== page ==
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Study Forecasts 297,000 Green Jobs

STUDY FORECASTS 297,000 GREEN JOBSEstablishing standards for the amount of

the nation’s energy to come from renewables will create lots more jobs like

these, a new study says.The debate over the potential for green jobs creation in this country

continues.This week the Union of Concerned Scientists weighed in, with a report that

said that a national “renewable electricity standard” set at 25 percent by

2025 would translate into 297,000 new green jobs.A “renewable electricity standard” refers to the objective of producing a

certain percentage of the nation’s electricity from sources like wind

power, solar panels, wood chips and dams. President Obama has endorsed a

25-percent-by-2025 standard, and the issue is expected to be included in

forthcoming energy legislation.Some jobs would be lost in fossil-fuel industries like coal or natural gas.

If those are factored in, according to the report, the net number of jobs

gained becomes 202,000.“There were three times as many jobs produced in renewable energy than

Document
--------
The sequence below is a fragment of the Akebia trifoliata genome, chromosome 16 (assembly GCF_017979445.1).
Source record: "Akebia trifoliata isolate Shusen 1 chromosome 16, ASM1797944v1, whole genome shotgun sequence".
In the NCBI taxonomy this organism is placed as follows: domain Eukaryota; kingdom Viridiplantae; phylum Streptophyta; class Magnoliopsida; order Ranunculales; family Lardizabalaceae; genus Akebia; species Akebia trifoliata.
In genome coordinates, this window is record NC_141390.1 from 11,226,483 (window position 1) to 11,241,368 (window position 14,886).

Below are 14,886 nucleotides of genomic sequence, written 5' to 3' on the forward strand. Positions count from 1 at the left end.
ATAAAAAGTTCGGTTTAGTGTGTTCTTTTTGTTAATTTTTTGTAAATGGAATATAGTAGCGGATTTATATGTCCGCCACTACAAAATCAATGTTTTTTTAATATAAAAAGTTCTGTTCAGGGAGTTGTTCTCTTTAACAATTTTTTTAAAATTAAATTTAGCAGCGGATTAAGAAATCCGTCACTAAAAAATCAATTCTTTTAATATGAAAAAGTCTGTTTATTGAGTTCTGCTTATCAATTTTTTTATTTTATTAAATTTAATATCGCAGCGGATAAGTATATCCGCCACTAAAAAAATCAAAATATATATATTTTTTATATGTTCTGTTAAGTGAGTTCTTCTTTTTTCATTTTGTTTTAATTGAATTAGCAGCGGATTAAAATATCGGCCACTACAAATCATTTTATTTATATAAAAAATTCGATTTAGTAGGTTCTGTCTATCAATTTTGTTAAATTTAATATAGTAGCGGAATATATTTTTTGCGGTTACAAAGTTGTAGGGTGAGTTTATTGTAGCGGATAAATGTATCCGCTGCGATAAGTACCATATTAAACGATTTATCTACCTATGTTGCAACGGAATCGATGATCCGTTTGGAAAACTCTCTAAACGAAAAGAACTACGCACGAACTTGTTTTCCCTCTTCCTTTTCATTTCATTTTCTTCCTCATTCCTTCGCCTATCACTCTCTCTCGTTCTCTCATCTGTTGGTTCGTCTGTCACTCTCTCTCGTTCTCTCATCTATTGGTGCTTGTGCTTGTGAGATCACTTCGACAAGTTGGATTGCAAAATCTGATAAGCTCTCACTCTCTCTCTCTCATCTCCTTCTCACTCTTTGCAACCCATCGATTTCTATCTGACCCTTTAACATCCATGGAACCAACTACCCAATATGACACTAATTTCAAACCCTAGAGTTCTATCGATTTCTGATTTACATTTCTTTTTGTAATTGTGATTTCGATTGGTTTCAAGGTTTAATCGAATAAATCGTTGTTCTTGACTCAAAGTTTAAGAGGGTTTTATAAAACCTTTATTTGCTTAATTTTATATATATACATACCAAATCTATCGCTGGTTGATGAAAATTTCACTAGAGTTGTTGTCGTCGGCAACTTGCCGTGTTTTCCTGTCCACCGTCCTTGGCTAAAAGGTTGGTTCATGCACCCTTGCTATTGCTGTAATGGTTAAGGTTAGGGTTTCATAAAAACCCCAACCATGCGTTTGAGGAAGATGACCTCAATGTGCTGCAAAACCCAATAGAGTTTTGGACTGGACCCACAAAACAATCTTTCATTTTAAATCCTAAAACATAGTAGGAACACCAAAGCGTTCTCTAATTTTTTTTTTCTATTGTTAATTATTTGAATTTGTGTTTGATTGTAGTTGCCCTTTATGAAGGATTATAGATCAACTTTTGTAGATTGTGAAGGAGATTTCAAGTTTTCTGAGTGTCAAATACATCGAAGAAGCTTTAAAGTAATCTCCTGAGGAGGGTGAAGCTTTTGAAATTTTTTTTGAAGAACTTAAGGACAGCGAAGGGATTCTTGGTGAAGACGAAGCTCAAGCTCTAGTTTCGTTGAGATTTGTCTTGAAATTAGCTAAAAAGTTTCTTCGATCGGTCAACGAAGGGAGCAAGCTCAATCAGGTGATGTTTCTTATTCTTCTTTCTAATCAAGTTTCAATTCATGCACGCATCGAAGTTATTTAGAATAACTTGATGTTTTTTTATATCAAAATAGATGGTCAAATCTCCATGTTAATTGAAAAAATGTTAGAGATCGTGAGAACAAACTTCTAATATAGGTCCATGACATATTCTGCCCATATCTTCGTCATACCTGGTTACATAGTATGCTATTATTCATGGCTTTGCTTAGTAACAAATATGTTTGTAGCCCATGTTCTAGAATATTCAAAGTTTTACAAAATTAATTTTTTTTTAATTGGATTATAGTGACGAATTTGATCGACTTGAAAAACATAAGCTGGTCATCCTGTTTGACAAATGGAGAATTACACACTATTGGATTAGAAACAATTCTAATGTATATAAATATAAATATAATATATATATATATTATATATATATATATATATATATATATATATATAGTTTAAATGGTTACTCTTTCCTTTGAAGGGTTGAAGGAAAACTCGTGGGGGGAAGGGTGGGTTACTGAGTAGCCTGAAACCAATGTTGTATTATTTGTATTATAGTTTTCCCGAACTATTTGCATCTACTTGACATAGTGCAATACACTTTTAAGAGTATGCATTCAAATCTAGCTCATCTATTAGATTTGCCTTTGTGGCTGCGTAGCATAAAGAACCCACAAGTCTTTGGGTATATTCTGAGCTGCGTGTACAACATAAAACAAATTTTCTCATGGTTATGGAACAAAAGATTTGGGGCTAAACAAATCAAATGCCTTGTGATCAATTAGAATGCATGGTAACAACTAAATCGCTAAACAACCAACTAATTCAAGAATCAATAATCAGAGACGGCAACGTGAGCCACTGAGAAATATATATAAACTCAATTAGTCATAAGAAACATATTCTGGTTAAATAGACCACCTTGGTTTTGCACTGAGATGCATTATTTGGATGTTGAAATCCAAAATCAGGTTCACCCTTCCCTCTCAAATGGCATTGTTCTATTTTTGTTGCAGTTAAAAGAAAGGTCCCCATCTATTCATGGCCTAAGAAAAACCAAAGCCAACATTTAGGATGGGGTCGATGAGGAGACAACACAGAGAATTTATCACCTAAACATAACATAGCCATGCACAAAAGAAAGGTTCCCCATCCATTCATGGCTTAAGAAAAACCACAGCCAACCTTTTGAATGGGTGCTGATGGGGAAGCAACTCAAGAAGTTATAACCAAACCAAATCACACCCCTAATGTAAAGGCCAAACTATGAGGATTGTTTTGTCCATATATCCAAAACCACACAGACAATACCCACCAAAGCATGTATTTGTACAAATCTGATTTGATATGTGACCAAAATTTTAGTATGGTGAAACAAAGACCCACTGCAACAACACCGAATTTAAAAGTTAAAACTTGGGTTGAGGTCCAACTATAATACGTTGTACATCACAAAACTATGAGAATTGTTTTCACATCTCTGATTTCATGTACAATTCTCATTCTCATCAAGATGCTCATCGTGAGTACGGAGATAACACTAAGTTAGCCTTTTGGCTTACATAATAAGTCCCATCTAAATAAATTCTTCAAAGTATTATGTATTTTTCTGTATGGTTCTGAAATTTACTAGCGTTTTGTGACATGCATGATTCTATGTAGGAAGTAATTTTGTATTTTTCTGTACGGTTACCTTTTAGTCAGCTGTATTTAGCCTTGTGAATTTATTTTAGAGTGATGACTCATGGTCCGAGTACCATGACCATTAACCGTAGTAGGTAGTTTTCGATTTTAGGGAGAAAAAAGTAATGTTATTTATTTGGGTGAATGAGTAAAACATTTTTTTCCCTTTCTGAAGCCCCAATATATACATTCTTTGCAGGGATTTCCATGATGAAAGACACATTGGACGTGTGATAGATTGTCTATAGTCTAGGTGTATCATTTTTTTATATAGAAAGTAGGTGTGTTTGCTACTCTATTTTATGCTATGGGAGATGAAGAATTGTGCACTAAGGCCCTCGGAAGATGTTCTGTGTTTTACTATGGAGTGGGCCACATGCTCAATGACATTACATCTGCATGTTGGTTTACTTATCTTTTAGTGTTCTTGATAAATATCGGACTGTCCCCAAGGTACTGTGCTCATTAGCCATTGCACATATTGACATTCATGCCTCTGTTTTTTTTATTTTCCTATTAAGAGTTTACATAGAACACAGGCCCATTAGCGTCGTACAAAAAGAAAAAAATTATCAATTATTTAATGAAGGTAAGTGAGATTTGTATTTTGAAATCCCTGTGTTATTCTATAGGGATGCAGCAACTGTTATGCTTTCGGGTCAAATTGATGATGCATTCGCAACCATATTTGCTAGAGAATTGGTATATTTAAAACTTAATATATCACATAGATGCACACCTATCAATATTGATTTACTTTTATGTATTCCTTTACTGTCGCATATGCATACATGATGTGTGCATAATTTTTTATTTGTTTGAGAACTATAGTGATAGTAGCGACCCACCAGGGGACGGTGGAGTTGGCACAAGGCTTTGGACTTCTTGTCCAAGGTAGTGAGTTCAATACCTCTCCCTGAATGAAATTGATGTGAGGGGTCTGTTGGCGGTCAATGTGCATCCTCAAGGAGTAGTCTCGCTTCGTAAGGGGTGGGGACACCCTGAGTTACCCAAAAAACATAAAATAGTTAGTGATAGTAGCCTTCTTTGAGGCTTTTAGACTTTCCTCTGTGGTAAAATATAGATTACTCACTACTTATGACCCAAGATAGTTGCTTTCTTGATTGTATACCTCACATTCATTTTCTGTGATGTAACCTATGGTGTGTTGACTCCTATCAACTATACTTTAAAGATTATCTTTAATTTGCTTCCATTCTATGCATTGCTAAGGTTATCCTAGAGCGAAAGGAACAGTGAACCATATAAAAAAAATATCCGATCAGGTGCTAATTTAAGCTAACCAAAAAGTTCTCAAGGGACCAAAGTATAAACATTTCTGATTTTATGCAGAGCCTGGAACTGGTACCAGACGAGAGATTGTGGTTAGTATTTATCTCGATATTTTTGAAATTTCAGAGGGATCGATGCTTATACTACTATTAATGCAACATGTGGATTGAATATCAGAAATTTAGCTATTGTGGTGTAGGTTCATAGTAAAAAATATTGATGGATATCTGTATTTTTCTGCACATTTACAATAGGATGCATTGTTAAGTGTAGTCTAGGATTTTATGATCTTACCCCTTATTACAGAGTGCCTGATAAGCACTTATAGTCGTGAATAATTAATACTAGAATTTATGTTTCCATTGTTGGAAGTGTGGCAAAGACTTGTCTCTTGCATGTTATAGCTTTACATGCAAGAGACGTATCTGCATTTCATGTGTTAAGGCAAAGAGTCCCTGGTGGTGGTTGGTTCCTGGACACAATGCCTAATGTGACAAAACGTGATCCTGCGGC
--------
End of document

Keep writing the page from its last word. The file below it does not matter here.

there would be if we followed a business as usual path and used more fossil

fuel generation,” said Jeff Deyette, an analyst with the group’s clean

energy program.The reason, Mr. Deyette said, is that more expenditures go into

manufacturing, equipment, installation and maintenance for renewable energy

systems than they do for fossil fuels. “Obviously, the mining sector has

become incredibly mechanized in recent years,” he said.When asked about the flip side of this scenario — that renewable energy

could be viewed as inefficient because it required more labor per unit of

energy than fossil fuels — he said, “Jobs for dollars is essentially the

trade-off there.”Environmentalists also argue that renewable sources such as wind and solar

power benefit from having “free fuel.”Other studies, including one by several academics that was released earlier

this month, argue that green-job creation scenarios of environmental and

renewable-industry groups are over-hyped. That study was paid for by the

free-market, pro-business Institute for Energy Research.To view the original Green Inc / New York Times article please click hereFor the very latest in green energy jobs please click here